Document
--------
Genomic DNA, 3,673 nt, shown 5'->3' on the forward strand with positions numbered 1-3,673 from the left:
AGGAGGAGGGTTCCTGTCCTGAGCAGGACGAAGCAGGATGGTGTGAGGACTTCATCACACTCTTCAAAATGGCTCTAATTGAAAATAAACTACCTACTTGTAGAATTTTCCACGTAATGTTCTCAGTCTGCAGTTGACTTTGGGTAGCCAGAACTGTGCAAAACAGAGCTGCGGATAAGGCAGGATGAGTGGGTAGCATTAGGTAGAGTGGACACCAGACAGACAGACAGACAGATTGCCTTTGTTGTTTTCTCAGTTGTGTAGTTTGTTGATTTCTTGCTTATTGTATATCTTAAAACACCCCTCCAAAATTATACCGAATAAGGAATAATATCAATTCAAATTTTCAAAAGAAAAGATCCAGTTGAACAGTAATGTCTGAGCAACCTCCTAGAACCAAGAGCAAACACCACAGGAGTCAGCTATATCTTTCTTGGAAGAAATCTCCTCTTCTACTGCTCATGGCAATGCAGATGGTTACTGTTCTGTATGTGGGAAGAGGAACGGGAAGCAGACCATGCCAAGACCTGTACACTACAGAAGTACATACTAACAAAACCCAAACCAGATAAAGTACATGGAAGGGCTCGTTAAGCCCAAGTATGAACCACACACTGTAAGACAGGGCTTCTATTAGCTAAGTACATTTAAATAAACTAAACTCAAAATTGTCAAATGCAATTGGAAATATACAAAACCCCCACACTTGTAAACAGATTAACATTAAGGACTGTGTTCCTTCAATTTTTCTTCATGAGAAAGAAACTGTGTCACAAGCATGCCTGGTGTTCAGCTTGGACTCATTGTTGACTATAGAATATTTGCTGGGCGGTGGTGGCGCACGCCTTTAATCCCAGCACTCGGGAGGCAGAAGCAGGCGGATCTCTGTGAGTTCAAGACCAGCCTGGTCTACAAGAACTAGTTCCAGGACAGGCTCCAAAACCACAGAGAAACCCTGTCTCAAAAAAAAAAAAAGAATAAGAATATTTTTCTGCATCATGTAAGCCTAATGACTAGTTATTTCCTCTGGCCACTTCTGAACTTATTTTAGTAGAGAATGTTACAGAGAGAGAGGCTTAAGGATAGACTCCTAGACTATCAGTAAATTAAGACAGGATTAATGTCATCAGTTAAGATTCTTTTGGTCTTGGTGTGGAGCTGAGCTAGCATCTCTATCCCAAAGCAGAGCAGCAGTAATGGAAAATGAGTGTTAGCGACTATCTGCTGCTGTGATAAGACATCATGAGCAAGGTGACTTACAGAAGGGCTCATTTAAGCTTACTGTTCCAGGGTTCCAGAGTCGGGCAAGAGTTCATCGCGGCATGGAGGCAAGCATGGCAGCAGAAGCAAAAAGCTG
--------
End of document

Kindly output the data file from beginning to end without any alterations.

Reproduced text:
Genomic DNA, 3,673 nt, shown 5'->3' on the forward strand with positions numbered 1-3,673 from the left:
AGGAGGAGGGTTCCTGTCCTGAGCAGGACGAAGCAGGATGGTGTGAGGACTTCATCACACTCTTCAAAATGGCTCTAATTGAAAATAAACTACCTACTTGTAGAATTTTCCACGTAATGTTCTCAGTCTGCAGTTGACTTTGGGTAGCCAGAACTGTGCAAAACAGAGCTGCGGATAAGGCAGGATGAGTGGGTAGCATTAGGTAGAGTGGACACCAGACAGACAGACAGACAGATTGCCTTTGTTGTTTTCTCAGTTGTGTAGTTTGTTGATTTCTTGCTTATTGTATATCTTAAAACACCCCTCCAAAATTATACCGAATAAGGAATAATATCAATTCAAATTTTCAAAAGAAAAGATCCAGTTGAACAGTAATGTCTGAGCAACCTCCTAGAACCAAGAGCAAACACCACAGGAGTCAGCTATATCTTTCTTGGAAGAAATCTCCTCTTCTACTGCTCATGGCAATGCAGATGGTTACTGTTCTGTATGTGGGAAGAGGAACGGGAAGCAGACCATGCCAAGACCTGTACACTACAGAAGTACATACTAACAAAACCCAAACCAGATAAAGTACATGGAAGGGCTCGTTAAGCCCAAGTATGAACCACACACTGTAAGACAGGGCTTCTATTAGCTAAGTACATTTAAATAAACTAAACTCAAAATTGTCAAATGCAATTGGAAATATACAAAACCCCCACACTTGTAAACAGATTAACATTAAGGACTGTGTTCCTTCAATTTTTCTTCATGAGAAAGAAACTGTGTCACAAGCATGCCTGGTGTTCAGCTTGGACTCATTGTTGACTATAGAATATTTGCTGGGCGGTGGTGGCGCACGCCTTTAATCCCAGCACTCGGGAGGCAGAAGCAGGCGGATCTCTGTGAGTTCAAGACCAGCCTGGTCTACAAGAACTAGTTCCAGGACAGGCTCCAAAACCACAGAGAAACCCTGTCTCAAAAAAAAAAAAAGAATAAGAATATTTTTCTGCATCATGTAAGCCTAATGACTAGTTATTTCCTCTGGCCACTTCTGAACTTATTTTAGTAGAGAATGTTACAGAGAGAGAGGCTTAAGGATAGACTCCTAGACTATCAGTAAATTAAGACAGGATTAATGTCATCAGTTAAGATTCTTTTGGTCTTGGTGTGGAGCTGAGCTAGCATCTCTATCCCAAAGCAGAGCAGCAGTAATGGAAAATGAGTGTTAGCGACTATCTGCTGCTGTGATAAGACATCATGAGCAAGGTGACTTACAGAAGGGCTCATTTAAGCTTACTGTTCCAGGGTTCCAGAGTCGGGCAAGAGTTCATCGCGGCATGGAGGCAAGCATGGCAGCAGAAGCAAAAAGCTG